“Ballroom dancing” as we know it today developed early in the 20th century as jazz music and dances designed for it rose in popularity. At the same time, there was also a drive to popularize dances by making them standardized and thus teachable and easily learnable. American Style is divided into two categories, Smooth and Rhythm. American Smooth dances come closest to what we often think of as “ballroom dancing” à la Fred Astaire and Ginger Rogers.
American style is danced both socially and competitively in the U.S.
Waltz – Languid, fluid dancing to a slower 1-2-3 rhythm
Tango – Dramatic stalking walks with sharp contrasts between slow and sharp movements
Viennese Waltz – Flowing waltz danced to a quicker 1-2-3 rhythm than American Waltz
Foxtrot – The steps may be different, but think of Astaire and Rogers dancing
ChaCha - Flirtation and rhythmic, with fast foot work
Rumba – Sensual and smooth, with subtle hip motion
Bolero – A cousin to the American Rumba, this is slower and even more dreamy,
with sweeping contrasts between bending and straightening the legs
Mambo – Closely related to classic social salsa, but danced on a different beat
Swing – Based on East Coast Swing, with some elements from West Coast Swing,
this is an ideal dance for beginners
International Style dancing developed in Europe almost at the same time as the American Style, and was introduced to the U.S. in the 1960s. Originally labeled English Style, it is danced competitively around the world as well as socially. International Style is divided into two categories which have strict steps and technique: International Standard and International Latin. International Standard also evokes Astaire and Rogers, although partners cannot break out of hold as they can in American Smooth.
Waltz – Fluid, sweeping dancing to a slow 1-2-3 rhythm
Tango – Dramatic walks with contrasts between slow stalking and sharp movements
of the head and changes of direction
Viennese Waltz – Whirling, flowing waltz danced to a quick 1-2-3 rhythm
Slow Foxtrot – Elegant, smooth, and continuous movements across the floor
Quickstep – Dynamic movement with many patterns including hops,
runs and rotations, at a fast tempo
ChaCha – Cheeky and rhythmic, with quick hip movements and syncopation
Samba – Lively, joyous, and bouncy, with many changes in rhythm
Rumba – Sensuous, smooth, and slow, to better highlight full hip action
Paso Doble – A dramatic marching dance that portrays the leader as matador
and the follower as the bull or cape
Jive – A high energy and uninhibited form of swing, with sharp kicks and flicks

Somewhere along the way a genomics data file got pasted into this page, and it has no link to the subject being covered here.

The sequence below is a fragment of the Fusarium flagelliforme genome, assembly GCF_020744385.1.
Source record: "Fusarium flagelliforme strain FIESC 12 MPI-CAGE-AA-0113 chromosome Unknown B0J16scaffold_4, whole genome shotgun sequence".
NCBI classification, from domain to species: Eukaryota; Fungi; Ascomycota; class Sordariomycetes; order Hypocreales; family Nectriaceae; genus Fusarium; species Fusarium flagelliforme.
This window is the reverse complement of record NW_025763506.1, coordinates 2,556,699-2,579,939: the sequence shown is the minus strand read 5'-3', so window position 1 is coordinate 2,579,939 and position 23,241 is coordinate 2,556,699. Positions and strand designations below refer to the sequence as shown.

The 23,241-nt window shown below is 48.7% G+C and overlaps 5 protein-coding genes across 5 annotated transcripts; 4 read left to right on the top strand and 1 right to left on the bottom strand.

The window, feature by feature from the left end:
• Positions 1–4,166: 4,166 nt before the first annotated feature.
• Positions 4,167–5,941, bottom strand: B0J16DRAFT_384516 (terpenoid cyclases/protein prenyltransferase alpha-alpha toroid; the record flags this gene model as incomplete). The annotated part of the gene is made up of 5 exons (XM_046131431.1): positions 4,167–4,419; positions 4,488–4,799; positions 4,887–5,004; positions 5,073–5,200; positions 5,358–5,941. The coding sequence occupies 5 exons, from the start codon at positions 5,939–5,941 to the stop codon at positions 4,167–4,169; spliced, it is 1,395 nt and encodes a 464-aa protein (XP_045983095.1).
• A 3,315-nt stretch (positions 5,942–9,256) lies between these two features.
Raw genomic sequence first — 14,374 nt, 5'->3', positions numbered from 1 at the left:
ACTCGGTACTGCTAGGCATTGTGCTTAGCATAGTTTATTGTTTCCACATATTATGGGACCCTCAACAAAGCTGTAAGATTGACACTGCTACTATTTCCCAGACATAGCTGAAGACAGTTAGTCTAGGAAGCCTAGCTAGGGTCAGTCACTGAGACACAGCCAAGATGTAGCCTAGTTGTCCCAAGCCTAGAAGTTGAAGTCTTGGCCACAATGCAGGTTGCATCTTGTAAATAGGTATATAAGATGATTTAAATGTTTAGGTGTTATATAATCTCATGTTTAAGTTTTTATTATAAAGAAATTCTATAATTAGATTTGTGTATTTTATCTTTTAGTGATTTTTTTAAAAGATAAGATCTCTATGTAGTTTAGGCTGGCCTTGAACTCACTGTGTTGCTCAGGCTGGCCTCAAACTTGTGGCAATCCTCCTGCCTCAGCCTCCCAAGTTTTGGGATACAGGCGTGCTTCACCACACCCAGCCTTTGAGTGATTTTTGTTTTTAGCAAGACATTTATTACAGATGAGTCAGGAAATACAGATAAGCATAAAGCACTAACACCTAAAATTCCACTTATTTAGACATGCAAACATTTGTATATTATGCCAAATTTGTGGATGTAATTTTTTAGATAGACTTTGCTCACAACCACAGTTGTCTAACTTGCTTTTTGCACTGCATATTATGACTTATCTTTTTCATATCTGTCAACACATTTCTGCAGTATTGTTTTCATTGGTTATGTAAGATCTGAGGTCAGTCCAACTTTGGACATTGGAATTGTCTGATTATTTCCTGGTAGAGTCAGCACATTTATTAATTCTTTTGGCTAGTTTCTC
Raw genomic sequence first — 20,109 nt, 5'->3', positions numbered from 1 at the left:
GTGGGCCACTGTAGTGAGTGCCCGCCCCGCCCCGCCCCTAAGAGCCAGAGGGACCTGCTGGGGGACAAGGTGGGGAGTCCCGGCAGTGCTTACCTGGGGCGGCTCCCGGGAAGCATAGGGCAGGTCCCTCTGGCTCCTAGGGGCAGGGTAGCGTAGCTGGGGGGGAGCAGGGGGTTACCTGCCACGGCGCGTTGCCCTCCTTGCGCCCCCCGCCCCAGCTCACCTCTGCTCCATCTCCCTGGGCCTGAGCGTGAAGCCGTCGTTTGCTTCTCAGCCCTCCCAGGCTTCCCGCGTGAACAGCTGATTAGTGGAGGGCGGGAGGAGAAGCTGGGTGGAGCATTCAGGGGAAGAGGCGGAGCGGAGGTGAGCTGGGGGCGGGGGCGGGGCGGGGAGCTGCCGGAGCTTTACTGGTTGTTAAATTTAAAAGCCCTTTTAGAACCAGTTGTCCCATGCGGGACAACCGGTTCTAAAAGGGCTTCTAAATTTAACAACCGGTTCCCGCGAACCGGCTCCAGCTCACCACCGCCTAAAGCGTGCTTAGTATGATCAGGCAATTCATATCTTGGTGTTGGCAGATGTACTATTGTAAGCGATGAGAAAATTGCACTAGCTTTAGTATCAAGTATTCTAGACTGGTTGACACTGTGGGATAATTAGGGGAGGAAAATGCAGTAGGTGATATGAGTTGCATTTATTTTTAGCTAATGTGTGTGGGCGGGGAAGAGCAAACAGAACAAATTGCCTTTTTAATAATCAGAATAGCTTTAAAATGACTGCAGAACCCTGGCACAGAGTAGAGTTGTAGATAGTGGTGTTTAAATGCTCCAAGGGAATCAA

Developed in the 1940s, the vivacious East Coast Swing is based upon the Lindy Hop. This rhythmic and adaptable dance can be performed with a partner or individually, socially, competitively, or even choreographed for performances. The East Coast Swing is the perfect beginner's Swing dance, and will establish the basic swing tempo and movements. It doesn't require exceptional strength or flexibility like the acrobatic Lindy Hop, and therefore is suited to dancers of all ages and skill levels. This high-spirited dance will have you skipping, rocking, and twisting the night away on the dance floor.
This is a sexy and smooth swing style that can be danced to R&B, Blues, top-40 and Contemporary Hip-Hop music sounds, disco and even country music. Like the East Coast Swing, the West Coast Swing developed from the Lindy Hop but is infused with unique California style. Slick, sexy, and smooth, this partner dance will have you twisting away on the dance floor. The fun of West Coast Swing is improvising and freely moving to the flow of the music. Beginners can easily master its basic steps, while advanced dancers will be enthralled with creating clever tricks and new moves.
Salsa is one of the world's most famous dances. A spicy blend of Cuban and African influences, Salsa is a fantastic style for dancers just starting out, and challenging enough to keep even pros coming back for more. Advanced dancers will delight in the flourish and excitement of improvisation, while beginners will be pulling off thrilling spins and dips at the nightclub in no time. Everyone can get wrapped up in the sensation that Salsa moves create on the dance floor.
This dance is achieved with a walking Cuban hip motion, and a unique "pop". The dance is performed both in open position and in closed position depending on the setting and mood of the partners. Similar to Merengue, dips are not original to the dance and turns are done infrequently.
According to an old saying, if you can walk, you can dance Merengue. That may be true, but walking won't get your hips moving like this. The beat of the music is steady, upbeat, and easy to follow, and its enchanting pulse will have you sashaying your way across the floor all night. Merengue is easy to learn, and its steps are perfect for beginners or intermediate dancers. Don't be surprised if you hear accordion, metal scraper, or tambora drum playing when you learn this sensual shuffle, and don't be surprised when you have a great time learning